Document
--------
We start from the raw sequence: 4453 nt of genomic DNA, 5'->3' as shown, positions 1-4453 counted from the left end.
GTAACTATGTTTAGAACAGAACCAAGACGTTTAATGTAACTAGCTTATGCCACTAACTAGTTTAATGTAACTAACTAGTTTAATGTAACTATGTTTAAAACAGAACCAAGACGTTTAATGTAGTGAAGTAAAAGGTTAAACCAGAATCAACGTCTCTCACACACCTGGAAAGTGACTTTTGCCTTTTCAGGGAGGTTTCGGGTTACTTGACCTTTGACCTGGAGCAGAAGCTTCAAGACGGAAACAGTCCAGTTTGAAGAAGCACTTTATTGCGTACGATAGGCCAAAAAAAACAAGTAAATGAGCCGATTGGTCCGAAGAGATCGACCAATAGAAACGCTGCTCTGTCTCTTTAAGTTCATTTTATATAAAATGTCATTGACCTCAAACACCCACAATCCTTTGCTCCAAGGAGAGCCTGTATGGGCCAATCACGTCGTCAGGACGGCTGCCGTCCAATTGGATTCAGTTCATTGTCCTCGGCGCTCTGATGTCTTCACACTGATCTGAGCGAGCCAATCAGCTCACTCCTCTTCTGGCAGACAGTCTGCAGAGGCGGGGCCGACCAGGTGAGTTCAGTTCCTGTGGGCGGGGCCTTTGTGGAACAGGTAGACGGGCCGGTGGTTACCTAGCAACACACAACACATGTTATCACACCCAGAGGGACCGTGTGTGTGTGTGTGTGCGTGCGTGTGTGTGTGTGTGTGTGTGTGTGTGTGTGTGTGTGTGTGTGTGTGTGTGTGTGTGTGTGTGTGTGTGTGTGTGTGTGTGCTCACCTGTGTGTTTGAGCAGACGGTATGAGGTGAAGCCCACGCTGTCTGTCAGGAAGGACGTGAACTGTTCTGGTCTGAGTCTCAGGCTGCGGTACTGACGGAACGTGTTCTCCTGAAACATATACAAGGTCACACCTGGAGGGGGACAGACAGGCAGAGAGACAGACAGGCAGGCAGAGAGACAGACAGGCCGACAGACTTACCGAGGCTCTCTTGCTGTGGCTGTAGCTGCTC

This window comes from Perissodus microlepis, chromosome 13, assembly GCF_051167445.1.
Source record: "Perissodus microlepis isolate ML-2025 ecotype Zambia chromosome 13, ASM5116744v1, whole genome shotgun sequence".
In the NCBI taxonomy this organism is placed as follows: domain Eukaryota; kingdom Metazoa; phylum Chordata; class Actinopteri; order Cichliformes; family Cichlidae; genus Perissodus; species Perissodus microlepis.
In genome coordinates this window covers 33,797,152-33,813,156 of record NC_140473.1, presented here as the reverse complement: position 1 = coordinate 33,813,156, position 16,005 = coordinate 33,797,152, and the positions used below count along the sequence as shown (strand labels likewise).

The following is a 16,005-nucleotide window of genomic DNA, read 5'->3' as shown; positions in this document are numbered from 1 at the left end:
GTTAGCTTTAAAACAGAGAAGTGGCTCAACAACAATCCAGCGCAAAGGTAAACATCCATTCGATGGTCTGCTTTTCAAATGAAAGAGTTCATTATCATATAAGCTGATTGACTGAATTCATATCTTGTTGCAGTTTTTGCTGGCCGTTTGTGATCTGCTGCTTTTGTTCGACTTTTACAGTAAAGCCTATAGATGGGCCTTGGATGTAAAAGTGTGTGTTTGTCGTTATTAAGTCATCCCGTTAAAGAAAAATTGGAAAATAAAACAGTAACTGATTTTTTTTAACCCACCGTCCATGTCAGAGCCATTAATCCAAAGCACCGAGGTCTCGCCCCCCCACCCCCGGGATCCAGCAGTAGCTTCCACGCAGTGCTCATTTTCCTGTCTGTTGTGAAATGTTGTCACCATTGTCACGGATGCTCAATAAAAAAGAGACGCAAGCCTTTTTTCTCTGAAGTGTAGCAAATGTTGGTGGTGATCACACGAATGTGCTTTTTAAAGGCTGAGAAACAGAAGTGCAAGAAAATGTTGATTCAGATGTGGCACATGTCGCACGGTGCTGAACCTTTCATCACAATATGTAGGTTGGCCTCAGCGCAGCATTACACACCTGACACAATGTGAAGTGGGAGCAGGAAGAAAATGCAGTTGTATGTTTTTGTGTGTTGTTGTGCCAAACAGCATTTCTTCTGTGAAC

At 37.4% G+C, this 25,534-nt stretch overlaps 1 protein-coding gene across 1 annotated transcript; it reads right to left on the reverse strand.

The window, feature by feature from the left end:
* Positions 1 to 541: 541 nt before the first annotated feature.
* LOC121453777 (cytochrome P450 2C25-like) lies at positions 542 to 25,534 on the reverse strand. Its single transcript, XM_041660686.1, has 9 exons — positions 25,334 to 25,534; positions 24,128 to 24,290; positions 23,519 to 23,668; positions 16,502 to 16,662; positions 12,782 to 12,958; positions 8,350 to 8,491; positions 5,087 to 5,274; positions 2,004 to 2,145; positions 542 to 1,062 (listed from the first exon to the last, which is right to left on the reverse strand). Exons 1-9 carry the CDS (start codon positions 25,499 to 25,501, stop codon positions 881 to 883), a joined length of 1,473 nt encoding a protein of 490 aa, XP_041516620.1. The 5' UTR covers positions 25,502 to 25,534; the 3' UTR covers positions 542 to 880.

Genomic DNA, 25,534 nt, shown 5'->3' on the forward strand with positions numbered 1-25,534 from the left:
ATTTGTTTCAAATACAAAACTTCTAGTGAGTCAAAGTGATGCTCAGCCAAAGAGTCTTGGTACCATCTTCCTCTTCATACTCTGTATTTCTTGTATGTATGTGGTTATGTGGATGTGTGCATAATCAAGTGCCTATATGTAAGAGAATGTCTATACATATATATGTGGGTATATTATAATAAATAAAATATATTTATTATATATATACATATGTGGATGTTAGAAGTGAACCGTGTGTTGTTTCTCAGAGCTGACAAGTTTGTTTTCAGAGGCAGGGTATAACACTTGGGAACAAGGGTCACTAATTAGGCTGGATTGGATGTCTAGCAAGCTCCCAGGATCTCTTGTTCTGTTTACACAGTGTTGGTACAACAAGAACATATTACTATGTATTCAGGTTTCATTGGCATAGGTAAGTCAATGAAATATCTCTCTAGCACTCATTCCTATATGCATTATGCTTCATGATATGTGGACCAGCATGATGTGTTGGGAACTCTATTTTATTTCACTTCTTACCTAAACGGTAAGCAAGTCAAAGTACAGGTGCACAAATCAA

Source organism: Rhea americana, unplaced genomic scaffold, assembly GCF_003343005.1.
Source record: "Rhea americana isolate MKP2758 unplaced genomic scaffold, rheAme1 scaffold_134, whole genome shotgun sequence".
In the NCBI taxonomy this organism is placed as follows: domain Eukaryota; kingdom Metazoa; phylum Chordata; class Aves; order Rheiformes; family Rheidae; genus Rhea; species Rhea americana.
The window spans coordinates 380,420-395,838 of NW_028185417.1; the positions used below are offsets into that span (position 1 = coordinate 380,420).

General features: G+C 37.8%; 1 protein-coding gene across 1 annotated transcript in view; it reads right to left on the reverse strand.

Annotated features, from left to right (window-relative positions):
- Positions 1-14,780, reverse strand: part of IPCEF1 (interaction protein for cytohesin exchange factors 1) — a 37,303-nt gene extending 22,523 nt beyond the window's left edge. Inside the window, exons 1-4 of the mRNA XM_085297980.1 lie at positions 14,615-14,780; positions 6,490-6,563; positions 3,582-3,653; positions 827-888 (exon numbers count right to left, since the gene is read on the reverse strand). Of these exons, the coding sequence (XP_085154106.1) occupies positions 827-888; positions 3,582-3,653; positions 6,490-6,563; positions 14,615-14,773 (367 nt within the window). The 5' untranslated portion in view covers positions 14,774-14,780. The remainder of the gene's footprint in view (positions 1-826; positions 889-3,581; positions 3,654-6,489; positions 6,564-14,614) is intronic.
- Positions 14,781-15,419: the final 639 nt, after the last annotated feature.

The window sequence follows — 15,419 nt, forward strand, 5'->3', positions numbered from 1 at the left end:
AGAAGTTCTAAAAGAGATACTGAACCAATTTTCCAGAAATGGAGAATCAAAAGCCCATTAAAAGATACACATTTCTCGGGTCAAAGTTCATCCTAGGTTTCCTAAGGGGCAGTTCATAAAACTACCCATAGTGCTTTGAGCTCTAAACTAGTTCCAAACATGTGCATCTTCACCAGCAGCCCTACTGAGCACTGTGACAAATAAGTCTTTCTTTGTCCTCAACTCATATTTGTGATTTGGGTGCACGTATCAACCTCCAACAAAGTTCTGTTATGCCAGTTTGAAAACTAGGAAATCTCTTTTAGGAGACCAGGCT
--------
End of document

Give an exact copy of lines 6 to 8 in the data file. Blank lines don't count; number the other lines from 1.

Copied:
In genome coordinates this window covers 33,797,152-33,813,156 of record NC_140473.1, presented here as the reverse complement: position 1 = coordinate 33,813,156, position 16,005 = coordinate 33,797,152, and the positions used below count along the sequence as shown (strand labels likewise).

The following is a 16,005-nucleotide window of genomic DNA, read 5'->3' as shown; positions in this document are numbered from 1 at the left end:
GTTAGCTTTAAAACAGAGAAGTGGCTCAACAACAATCCAGCGCAAAGGTAAACATCCATTCGATGGTCTGCTTTTCAAATGAAAGAGTTCATTATCATATAAGCTGATTGACTGAATTCATATCTTGTTGCAGTTTTTGCTGGCCGTTTGTGATCTGCTGCTTTTGTTCGACTTTTACAGTAAAGCCTATAGATGGGCCTTGGATGTAAAAGTGTGTGTTTGTCGTTATTAAGTCATCCCGTTAAAGAAAAATTGGAAAATAAAACAGTAACTGATTTTTTTTAACCCACCGTCCATGTCAGAGCCATTAATCCAAAGCACCGAGGTCTCGCCCCCCCACCCCCGGGATCCAGCAGTAGCTTCCACGCAGTGCTCATTTTCCTGTCTGTTGTGAAATGTTGTCACCATTGTCACGGATGCTCAATAAAAAAGAGACGCAAGCCTTTTTTCTCTGAAGTGTAGCAAATGTTGGTGGTGATCACACGAATGTGCTTTTTAAAGGCTGAGAAACAGAAGTGCAAGAAAATGTTGATTCAGATGTGGCACATGTCGCACGGTGCTGAACCTTTCATCACAATATGTAGGTTGGCCTCAGCGCAGCATTACACACCTGACACAATGTGAAGTGGGAGCAGGAAGAAAATGCAGTTGTATGTTTTTGTGTGTTGTTGTGCCAAACAGCATTTCTTCTGTGAAC